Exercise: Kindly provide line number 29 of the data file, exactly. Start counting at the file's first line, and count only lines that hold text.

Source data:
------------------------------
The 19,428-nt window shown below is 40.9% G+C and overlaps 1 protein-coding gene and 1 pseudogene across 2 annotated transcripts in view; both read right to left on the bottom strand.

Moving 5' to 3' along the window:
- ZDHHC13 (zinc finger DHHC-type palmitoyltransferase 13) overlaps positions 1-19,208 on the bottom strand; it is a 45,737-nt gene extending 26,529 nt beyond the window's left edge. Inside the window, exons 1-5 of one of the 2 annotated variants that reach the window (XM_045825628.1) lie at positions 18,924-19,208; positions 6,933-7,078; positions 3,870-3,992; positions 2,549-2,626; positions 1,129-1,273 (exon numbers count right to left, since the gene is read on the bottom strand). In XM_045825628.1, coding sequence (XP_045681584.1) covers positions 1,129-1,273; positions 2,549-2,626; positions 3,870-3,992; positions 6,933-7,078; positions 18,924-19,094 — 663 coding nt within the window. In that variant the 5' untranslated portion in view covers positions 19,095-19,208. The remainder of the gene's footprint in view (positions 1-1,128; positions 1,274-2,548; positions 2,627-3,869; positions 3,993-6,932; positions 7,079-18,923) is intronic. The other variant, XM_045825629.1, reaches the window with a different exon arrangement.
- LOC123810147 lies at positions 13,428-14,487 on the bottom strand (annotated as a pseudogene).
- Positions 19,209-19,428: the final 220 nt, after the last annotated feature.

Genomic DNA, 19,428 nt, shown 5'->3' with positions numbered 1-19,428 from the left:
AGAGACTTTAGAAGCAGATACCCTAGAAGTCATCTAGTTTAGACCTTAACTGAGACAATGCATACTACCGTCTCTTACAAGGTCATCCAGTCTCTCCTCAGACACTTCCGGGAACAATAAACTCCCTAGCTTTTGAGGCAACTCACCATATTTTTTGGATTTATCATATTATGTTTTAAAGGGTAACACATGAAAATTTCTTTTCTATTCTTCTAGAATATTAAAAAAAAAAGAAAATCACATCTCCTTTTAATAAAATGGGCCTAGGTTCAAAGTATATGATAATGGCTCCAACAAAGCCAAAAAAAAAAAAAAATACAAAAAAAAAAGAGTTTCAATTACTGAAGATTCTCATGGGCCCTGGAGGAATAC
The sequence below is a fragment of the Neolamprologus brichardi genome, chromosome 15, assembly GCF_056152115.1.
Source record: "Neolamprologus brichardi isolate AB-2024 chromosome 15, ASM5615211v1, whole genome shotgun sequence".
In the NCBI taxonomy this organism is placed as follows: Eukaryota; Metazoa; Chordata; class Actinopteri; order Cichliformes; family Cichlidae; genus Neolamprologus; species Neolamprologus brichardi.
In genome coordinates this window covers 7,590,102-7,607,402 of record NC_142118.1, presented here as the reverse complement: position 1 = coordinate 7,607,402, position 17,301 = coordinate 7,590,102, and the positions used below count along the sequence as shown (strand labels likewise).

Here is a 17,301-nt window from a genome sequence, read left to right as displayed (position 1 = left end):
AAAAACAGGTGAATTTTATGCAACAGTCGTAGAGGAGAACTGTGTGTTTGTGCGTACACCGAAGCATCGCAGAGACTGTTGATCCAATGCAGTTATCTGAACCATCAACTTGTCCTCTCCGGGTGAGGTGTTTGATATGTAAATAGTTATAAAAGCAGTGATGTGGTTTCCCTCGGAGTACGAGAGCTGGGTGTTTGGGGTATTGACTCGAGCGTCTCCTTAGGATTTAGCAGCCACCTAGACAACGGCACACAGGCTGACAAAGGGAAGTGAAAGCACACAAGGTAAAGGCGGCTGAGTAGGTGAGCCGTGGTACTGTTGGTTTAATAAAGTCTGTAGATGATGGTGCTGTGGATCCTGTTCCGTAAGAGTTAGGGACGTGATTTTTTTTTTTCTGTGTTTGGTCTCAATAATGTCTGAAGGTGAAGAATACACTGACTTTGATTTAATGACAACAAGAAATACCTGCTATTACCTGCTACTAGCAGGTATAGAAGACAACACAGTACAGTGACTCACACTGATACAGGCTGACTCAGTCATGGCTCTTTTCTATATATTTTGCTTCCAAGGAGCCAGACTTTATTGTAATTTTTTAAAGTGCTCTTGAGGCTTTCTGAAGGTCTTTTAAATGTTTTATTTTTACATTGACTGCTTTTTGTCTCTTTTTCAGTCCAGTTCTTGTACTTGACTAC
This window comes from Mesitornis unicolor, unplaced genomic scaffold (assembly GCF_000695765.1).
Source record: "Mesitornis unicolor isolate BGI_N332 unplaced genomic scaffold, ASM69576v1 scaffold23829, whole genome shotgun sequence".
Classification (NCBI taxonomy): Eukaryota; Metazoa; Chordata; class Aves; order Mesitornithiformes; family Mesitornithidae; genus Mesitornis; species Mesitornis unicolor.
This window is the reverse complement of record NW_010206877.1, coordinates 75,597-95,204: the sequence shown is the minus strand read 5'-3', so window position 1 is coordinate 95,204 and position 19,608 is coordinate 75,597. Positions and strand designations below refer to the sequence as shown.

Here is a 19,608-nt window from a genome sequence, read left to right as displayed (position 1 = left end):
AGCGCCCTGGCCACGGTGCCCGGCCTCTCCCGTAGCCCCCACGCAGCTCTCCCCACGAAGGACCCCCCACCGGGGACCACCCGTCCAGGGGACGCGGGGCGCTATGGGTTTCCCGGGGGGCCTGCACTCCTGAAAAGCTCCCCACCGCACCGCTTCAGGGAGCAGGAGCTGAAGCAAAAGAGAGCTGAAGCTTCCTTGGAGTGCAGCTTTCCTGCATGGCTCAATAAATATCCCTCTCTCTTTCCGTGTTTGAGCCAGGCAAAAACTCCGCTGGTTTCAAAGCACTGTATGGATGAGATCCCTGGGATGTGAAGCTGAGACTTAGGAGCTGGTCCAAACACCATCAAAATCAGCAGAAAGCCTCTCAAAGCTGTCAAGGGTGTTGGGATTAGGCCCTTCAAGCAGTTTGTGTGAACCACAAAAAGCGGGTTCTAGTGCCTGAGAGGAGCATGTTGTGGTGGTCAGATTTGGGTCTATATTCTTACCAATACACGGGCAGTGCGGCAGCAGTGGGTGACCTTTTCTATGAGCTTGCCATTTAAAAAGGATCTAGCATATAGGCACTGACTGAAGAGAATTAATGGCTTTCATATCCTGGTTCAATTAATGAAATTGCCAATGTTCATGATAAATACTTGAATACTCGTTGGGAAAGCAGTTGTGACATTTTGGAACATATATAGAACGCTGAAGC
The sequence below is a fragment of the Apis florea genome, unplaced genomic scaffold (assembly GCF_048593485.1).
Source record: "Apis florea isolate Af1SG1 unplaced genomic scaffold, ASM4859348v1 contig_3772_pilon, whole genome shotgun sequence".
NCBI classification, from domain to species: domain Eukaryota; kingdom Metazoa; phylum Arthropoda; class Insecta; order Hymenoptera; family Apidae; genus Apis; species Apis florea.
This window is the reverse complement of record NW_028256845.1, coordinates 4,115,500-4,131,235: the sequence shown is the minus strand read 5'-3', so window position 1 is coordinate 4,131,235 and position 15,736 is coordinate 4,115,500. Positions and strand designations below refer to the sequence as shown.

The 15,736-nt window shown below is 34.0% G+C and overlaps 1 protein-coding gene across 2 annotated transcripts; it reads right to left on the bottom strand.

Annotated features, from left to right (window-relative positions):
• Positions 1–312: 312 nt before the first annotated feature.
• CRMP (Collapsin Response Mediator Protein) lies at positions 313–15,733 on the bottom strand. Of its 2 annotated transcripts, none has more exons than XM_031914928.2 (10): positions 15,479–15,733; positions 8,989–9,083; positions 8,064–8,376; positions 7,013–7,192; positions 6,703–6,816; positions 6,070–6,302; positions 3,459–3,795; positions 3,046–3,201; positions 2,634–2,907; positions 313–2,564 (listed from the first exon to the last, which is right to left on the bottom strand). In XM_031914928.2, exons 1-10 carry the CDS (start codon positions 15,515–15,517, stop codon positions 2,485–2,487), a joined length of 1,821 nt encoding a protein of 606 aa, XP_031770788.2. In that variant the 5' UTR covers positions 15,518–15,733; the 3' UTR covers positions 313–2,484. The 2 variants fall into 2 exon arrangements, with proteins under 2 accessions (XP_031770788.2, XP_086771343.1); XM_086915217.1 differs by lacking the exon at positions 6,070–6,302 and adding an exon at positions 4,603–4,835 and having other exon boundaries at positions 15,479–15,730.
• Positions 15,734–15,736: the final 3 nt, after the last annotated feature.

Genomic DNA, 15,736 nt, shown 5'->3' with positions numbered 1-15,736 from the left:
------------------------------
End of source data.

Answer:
Genomic DNA, 15,736 nt, shown 5'->3' with positions numbered 1-15,736 from the left: